LATIN AMERICA

Most sex crimes committed in Mexico go unpunished, new report reveals

The official study also shows that the majority of rapes and assaults are not even reported

Demonstration against gender-based violence on April 24 in Guadalajara.
Demonstration against gender-based violence on April 24 in Guadalajara.EFE

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No institution in Mexico can offer exact numbers on the incidence of sex crimes in the country but they all admit that most of these offenses go unreported. They also all agree that what they do know about the problem is just the tip of the iceberg. Civil organizations and the federal government say that victims just don’t trust the country’s judicial system.

“Many people do not want to file a report because they say the authorities will not believe them,” says Laura Martínez, director of Asociación para el Desarrollo Integral de Personas Violadas (Adivac), an organization that provides medical, legal and mental health services to victims. “We talk to 140 for the first time every month. Of those, maybe 10 percent file [a complaint].”

There are fewer than 20,000 preliminary investigations of sex crimes every year. That clearly indicates that there is great impunity around these offenses CEAV report

The Mexican federal government has also admitted the failures of the judicial system and its 32 states. The Executive Commission for Attention to Victims (CEAV) has published its first progress report on sexual violence but it warns that the study is based on the number of investigations and not the number of actual cases of abuse. “On average, there are fewer than 20,000 preliminary investigations of sex crimes every year. That clearly indicates that there is great impunity around these offenses,” the report says.

CEAV says there were an estimated 1,414,627 unreported cases from 2010 to 2015 in the 16 states (half the country) that contributed to the study. The commission says lack of confidence in the judicial system, mistreatment by authorities and a judicial framework that threatens the dignity of the victims by not providing specialized attention to these crimes are some of the culprits of impunity. “There is great ignorance on the part of officials in the judicial-penal system [prosecutors and judges] about the rights of victims of sexual violence, which leads to institutional violations of their human rights. Besides ignorance, there is a lack of sensitivity,” the report says.

A complete and meticulous registry of sex crimes would reduce the need to repeat interviews in different departments, which would prevent making victims feel re-victimized, the commission adds. “Based on our experience, they are afraid of reporting because there is a double victimization,” Martínez says. “They don’t believe them or they fail to lodge the complaint correctly. They don’t write the reports correctly and then most of them are archived.”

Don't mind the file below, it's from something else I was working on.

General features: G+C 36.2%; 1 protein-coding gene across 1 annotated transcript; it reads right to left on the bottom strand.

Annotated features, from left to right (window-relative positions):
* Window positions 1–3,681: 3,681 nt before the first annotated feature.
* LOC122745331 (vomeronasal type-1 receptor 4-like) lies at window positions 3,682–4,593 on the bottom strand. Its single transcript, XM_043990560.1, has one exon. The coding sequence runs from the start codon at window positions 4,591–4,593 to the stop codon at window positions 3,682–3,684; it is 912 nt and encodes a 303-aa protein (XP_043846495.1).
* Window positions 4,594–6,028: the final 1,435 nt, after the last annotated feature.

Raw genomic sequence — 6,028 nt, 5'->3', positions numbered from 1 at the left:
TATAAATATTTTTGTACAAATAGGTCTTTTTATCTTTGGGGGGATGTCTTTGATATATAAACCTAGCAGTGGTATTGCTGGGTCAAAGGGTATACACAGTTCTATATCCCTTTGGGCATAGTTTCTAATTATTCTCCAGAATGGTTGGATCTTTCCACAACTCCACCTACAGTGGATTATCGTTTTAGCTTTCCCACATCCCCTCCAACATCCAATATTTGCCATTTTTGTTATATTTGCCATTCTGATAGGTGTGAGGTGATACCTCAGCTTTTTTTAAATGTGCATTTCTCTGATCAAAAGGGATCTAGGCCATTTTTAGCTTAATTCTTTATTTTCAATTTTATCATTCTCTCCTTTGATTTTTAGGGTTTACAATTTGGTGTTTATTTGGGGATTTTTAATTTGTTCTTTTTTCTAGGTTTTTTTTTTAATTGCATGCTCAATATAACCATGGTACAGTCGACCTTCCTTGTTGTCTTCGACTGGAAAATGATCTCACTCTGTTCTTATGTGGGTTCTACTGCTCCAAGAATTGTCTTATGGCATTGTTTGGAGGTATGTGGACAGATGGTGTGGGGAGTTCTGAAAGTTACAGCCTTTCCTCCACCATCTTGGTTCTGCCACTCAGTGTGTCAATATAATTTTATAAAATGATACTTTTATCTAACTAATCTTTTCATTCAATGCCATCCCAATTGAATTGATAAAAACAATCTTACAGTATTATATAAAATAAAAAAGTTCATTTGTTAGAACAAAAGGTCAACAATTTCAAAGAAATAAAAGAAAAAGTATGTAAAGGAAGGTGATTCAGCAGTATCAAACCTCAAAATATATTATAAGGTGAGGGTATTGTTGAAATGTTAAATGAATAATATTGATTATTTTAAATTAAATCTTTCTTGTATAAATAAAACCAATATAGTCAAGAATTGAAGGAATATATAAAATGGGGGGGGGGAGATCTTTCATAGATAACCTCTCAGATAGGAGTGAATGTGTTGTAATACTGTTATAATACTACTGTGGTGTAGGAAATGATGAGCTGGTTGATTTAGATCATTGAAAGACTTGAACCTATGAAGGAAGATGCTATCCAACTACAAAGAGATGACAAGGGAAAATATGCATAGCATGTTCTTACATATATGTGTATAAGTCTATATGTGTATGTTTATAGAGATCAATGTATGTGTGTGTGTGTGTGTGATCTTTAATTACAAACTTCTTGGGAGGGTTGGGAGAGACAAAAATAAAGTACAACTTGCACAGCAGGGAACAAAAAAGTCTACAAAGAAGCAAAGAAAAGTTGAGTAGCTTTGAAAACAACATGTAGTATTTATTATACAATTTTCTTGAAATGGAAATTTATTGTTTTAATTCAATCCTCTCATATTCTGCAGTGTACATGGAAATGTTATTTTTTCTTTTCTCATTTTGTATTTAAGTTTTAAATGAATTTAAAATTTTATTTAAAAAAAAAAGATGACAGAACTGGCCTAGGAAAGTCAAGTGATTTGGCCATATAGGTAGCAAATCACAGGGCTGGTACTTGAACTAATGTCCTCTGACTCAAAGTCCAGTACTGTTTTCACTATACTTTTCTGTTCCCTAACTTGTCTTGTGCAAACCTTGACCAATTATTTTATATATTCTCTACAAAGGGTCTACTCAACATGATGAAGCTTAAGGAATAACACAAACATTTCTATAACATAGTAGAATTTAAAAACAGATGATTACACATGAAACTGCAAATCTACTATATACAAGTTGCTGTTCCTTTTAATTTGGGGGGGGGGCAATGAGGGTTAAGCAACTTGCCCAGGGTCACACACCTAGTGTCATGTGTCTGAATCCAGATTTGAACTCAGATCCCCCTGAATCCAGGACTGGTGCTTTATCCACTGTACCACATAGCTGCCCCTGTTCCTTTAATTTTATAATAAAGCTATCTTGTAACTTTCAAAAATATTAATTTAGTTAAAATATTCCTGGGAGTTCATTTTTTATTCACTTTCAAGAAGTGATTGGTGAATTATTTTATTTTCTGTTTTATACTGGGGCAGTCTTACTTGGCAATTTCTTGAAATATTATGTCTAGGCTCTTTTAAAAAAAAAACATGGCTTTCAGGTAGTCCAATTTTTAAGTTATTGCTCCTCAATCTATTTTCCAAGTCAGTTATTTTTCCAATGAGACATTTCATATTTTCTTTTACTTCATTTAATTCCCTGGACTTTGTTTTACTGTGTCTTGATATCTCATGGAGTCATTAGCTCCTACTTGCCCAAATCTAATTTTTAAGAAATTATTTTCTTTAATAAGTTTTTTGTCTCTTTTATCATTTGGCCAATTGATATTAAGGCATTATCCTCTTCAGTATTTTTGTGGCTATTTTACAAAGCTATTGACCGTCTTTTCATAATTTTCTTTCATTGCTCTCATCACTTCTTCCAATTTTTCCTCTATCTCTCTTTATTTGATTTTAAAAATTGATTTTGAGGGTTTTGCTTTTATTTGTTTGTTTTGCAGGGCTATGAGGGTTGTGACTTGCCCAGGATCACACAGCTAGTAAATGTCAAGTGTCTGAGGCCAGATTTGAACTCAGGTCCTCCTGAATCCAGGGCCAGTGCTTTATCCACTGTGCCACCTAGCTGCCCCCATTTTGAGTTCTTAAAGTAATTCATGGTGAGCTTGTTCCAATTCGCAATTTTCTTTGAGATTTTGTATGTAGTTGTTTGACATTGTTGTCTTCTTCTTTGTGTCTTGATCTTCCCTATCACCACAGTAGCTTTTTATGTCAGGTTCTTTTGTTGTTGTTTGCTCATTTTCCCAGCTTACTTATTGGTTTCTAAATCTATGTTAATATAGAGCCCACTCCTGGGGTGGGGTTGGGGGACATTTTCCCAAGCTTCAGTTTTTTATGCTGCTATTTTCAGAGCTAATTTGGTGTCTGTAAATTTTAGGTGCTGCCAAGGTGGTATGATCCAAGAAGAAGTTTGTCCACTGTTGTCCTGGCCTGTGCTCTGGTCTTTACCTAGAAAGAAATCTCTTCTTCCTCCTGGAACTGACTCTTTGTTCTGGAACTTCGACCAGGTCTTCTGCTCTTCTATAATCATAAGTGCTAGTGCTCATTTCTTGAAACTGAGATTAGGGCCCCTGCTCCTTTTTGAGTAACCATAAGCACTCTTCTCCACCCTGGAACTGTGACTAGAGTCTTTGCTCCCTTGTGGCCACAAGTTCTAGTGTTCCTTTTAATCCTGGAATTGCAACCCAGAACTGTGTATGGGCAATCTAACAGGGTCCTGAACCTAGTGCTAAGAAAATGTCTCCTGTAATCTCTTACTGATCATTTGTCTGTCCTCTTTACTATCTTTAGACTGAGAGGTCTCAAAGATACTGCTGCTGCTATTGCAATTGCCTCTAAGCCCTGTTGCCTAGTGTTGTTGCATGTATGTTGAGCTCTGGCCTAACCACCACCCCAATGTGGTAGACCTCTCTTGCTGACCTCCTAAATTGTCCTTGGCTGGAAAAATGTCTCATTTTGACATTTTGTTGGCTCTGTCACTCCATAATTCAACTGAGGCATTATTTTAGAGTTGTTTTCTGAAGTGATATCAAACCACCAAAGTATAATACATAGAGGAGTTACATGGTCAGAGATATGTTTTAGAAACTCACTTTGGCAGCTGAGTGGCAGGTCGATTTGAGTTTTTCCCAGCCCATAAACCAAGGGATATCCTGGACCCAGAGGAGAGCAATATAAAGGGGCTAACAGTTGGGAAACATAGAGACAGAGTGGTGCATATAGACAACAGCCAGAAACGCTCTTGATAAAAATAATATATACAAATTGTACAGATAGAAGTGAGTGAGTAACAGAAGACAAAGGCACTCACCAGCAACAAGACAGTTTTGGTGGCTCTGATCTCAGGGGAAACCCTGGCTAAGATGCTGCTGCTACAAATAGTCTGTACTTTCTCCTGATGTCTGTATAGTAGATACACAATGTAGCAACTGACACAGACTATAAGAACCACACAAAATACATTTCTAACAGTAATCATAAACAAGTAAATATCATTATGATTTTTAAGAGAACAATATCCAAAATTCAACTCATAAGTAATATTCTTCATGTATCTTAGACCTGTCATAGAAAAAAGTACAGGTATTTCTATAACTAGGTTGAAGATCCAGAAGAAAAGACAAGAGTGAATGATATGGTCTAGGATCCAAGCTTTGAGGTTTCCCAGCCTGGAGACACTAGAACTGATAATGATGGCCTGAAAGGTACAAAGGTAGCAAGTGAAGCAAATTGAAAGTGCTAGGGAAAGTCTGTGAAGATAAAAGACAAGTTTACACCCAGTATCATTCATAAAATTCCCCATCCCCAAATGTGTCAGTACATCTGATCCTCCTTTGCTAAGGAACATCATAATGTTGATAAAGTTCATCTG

In four states, the law punishes rape with a foreign object more harshly than forced copulation while five other provinces do the opposite

In order to reduce the likelihood of errors when recording a victim’s statement, the report recommends that the staff that interviews the victim also file the official complaint. This policy would require an adjustment in working hours to provide enough time for processing.

CEAV also criticized the judicial system’s inconsistency when it comes to punishments for the aggressors. In four states, the law punishes rape with a foreign object more harshly than forced copulation while five other provinces do the opposite. CEAV recommends that the law punish all violations equally without distinguishing between forced copulation, rape by foreign object or rape of a passive subject – persons unable to defend themselves – including drug-facilitated sexual assault, statutory rape of a minor or sexual abuse of a disabled individual.

“In Mexico, we still defer to each sovereign state, but violence against women is the same everywhere. Why not come to a consensus about how to handle the same types of crimes in the entire republic?” Adivac asks. Only half of Mexican states define sexual assault as a crime. The federal penal code fails to clearly define the offense. CEAV says even human rights agencies at the state level cannot agree on the facts about sex crimes within their own jurisdictions.

The report also emphasizes the lack of medical attention and training offered at health clinics. Health officials interviewed by the commission admitted that not all staff members comply with regulations that require them to educate the victim, provide preventive medications, contact the Attorney General’s Office and relay all pertinent information. According to the report, the Health Ministry failed to report more than half of the 29,501 cases it received. “It is of vital importance that the medical staff be trained to detect cases of sexual abuse,” the commission says.

English version by Dyane Jean François.

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